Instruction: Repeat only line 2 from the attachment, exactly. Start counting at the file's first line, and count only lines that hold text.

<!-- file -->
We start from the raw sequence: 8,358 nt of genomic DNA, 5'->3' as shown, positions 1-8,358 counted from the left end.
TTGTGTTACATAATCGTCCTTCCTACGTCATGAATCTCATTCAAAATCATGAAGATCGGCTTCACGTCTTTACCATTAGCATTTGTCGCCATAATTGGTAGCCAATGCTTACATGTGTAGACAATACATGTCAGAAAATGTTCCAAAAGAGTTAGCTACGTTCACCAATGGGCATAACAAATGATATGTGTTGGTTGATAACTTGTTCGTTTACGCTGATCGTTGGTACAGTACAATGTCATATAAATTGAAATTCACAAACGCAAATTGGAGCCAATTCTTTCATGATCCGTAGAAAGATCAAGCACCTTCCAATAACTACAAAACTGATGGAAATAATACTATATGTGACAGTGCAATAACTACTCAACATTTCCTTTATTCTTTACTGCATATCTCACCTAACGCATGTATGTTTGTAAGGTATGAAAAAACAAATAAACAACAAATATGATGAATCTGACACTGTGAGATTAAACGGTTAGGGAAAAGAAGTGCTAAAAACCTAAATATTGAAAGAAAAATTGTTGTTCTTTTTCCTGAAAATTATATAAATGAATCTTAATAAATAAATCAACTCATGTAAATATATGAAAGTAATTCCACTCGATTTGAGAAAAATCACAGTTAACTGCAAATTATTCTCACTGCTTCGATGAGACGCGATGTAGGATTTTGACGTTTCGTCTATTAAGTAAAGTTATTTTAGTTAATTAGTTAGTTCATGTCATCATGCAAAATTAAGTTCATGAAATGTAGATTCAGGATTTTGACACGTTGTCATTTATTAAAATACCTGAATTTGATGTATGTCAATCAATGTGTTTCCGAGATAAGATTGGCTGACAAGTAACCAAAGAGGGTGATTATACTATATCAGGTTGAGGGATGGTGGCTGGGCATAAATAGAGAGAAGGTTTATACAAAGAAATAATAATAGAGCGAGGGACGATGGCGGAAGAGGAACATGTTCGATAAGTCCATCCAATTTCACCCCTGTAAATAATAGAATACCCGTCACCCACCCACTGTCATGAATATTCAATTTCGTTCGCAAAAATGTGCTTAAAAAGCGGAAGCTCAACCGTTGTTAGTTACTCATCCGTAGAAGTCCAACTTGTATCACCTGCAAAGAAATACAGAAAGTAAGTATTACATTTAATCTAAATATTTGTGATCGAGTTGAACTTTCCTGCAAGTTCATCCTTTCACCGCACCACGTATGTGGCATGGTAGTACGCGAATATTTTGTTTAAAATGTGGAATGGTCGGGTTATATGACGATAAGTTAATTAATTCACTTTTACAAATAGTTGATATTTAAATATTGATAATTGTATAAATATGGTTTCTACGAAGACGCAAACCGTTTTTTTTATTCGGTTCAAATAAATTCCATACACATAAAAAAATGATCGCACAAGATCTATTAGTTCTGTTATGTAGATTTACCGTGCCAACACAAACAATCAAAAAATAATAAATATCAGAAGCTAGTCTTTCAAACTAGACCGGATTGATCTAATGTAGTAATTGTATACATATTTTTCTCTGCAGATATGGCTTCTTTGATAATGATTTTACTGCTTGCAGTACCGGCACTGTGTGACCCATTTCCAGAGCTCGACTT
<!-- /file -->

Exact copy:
TTGTGTTACATAATCGTCCTTCCTACGTCATGAATCTCATTCAAAATCATGAAGATCGGCTTCACGTCTTTACCATTAGCATTTGTCGCCATAATTGGTAGCCAATGCTTACATGTGTAGACAATACATGTCAGAAAATGTTCCAAAAGAGTTAGCTACGTTCACCAATGGGCATAACAAATGATATGTGTTGGTTGATAACTTGTTCGTTTACGCTGATCGTTGGTACAGTACAATGTCATATAAATTGAAATTCACAAACGCAAATTGGAGCCAATTCTTTCATGATCCGTAGAAAGATCAAGCACCTTCCAATAACTACAAAACTGATGGAAATAATACTATATGTGACAGTGCAATAACTACTCAACATTTCCTTTATTCTTTACTGCATATCTCACCTAACGCATGTATGTTTGTAAGGTATGAAAAAACAAATAAACAACAAATATGATGAATCTGACACTGTGAGATTAAACGGTTAGGGAAAAGAAGTGCTAAAAACCTAAATATTGAAAGAAAAATTGTTGTTCTTTTTCCTGAAAATTATATAAATGAATCTTAATAAATAAATCAACTCATGTAAATATATGAAAGTAATTCCACTCGATTTGAGAAAAATCACAGTTAACTGCAAATTATTCTCACTGCTTCGATGAGACGCGATGTAGGATTTTGACGTTTCGTCTATTAAGTAAAGTTATTTTAGTTAATTAGTTAGTTCATGTCATCATGCAAAATTAAGTTCATGAAATGTAGATTCAGGATTTTGACACGTTGTCATTTATTAAAATACCTGAATTTGATGTATGTCAATCAATGTGTTTCCGAGATAAGATTGGCTGACAAGTAACCAAAGAGGGTGATTATACTATATCAGGTTGAGGGATGGTGGCTGGGCATAAATAGAGAGAAGGTTTATACAAAGAAATAATAATAGAGCGAGGGACGATGGCGGAAGAGGAACATGTTCGATAAGTCCATCCAATTTCACCCCTGTAAATAATAGAATACCCGTCACCCACCCACTGTCATGAATATTCAATTTCGTTCGCAAAAATGTGCTTAAAAAGCGGAAGCTCAACCGTTGTTAGTTACTCATCCGTAGAAGTCCAACTTGTATCACCTGCAAAGAAATACAGAAAGTAAGTATTACATTTAATCTAAATATTTGTGATCGAGTTGAACTTTCCTGCAAGTTCATCCTTTCACCGCACCACGTATGTGGCATGGTAGTACGCGAATATTTTGTTTAAAATGTGGAATGGTCGGGTTATATGACGATAAGTTAATTAATTCACTTTTACAAATAGTTGATATTTAAATATTGATAATTGTATAAATATGGTTTCTACGAAGACGCAAACCGTTTTTTTTATTCGGTTCAAATAAATTCCATACACATAAAAAAATGATCGCACAAGATCTATTAGTTCTGTTATGTAGATTTACCGTGCCAACACAAACAATCAAAAAATAATAAATATCAGAAGCTAGTCTTTCAAACTAGACCGGATTGATCTAATGTAGTAATTGTATACATATTTTTCTCTGCAGATATGGCTTCTTTGATAATGATTTTACTGCTTGCAGTACCGGCACTGTGTGACCCATTTCCAGAGCTCGACTT